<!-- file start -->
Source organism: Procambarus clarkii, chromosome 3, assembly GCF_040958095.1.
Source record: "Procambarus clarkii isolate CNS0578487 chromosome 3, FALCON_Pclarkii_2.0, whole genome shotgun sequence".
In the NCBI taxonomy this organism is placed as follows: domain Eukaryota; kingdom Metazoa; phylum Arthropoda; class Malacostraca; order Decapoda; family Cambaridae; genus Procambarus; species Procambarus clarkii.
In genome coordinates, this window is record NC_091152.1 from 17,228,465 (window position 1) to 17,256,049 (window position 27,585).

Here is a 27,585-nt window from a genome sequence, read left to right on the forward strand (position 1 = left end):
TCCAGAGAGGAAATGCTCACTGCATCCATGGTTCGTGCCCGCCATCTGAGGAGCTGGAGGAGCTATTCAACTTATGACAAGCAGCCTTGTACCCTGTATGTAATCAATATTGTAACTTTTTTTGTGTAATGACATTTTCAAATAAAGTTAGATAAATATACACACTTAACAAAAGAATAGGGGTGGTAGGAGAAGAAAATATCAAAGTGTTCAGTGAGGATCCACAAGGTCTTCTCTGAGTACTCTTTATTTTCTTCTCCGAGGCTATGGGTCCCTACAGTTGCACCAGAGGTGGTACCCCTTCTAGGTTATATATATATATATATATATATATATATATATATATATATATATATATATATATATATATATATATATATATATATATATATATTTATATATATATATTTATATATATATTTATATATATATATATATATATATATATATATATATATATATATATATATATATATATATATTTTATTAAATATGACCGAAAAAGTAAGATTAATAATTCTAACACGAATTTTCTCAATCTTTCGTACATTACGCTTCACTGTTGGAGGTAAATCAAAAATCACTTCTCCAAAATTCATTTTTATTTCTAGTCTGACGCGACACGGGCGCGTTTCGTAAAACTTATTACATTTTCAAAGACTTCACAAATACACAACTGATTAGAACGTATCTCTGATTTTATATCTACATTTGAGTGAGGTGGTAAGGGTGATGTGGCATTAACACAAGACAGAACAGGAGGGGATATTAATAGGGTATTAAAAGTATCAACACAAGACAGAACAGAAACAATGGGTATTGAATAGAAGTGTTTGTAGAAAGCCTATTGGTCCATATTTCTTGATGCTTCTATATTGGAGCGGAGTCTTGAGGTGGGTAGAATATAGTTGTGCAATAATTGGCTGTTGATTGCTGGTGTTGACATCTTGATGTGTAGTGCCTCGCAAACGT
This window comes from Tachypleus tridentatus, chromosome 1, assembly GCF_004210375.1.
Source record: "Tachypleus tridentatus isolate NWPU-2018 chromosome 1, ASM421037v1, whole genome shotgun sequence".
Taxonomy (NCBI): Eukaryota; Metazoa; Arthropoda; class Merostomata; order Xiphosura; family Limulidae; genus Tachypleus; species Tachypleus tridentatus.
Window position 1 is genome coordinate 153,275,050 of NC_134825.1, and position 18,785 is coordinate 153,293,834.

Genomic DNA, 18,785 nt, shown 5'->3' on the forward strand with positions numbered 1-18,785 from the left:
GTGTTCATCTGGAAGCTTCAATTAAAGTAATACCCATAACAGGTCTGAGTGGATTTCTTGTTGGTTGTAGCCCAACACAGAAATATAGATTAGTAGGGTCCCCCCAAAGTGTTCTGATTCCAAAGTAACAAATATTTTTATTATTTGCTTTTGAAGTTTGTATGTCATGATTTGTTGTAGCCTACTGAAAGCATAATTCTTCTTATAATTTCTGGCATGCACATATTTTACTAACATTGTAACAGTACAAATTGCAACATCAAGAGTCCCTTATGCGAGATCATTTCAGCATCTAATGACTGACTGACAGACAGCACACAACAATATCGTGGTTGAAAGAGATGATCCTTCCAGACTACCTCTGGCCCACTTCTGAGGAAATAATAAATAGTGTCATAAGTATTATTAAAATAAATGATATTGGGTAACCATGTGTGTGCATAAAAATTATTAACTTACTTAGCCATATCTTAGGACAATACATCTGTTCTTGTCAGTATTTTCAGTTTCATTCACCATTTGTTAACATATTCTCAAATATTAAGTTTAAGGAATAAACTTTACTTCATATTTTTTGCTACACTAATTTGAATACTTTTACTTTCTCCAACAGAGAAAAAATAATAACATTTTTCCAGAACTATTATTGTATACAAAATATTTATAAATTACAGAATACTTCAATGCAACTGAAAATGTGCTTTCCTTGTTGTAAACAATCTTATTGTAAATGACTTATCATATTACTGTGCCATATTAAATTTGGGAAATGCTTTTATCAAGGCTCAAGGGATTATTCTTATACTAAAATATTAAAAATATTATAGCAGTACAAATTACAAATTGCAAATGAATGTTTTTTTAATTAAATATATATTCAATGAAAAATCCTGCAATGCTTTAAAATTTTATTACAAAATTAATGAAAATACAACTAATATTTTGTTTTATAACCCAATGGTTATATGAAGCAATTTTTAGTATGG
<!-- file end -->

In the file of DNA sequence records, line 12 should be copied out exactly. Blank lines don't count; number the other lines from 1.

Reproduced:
GTGTTCATCTGGAAGCTTCAATTAAAGTAATACCCATAACAGGTCTGAGTGGATTTCTTGTTGGTTGTAGCCCAACACAGAAATATAGATTAGTAGGGTCCCCCCAAAGTGTTCTGATTCCAAAGTAACAAATATTTTTATTATTTGCTTTTGAAGTTTGTATGTCATGATTTGTTGTAGCCTACTGAAAGCATAATTCTTCTTATAATTTCTGGCATGCACATATTTTACTAACATTGTAACAGTACAAATTGCAACATCAAGAGTCCCTTATGCGAGATCATTTCAGCATCTAATGACTGACTGACAGACAGCACACAACAATATCGTGGTTGAAAGAGATGATCCTTCCAGACTACCTCTGGCCCACTTCTGAGGAAATAATAAATAGTGTCATAAGTATTATTAAAATAAATGATATTGGGTAACCATGTGTGTGCATAAAAATTATTAACTTACTTAGCCATATCTTAGGACAATACATCTGTTCTTGTCAGTATTTTCAGTTTCATTCACCATTTGTTAACATATTCTCAAATATTAAGTTTAAGGAATAAACTTTACTTCATATTTTTTGCTACACTAATTTGAATACTTTTACTTTCTCCAACAGAGAAAAAATAATAACATTTTTCCAGAACTATTATTGTATACAAAATATTTATAAATTACAGAATACTTCAATGCAACTGAAAATGTGCTTTCCTTGTTGTAAACAATCTTATTGTAAATGACTTATCATATTACTGTGCCATATTAAATTTGGGAAATGCTTTTATCAAGGCTCAAGGGATTATTCTTATACTAAAATATTAAAAATATTATAGCAGTACAAATTACAAATTGCAAATGAATGTTTTTTTAATTAAATATATATTCAATGAAAAATCCTGCAATGCTTTAAAATTTTATTACAAAATTAATGAAAATACAACTAATATTTTGTTTTATAACCCAATGGTTATATGAAGCAATTTTTAGTATGG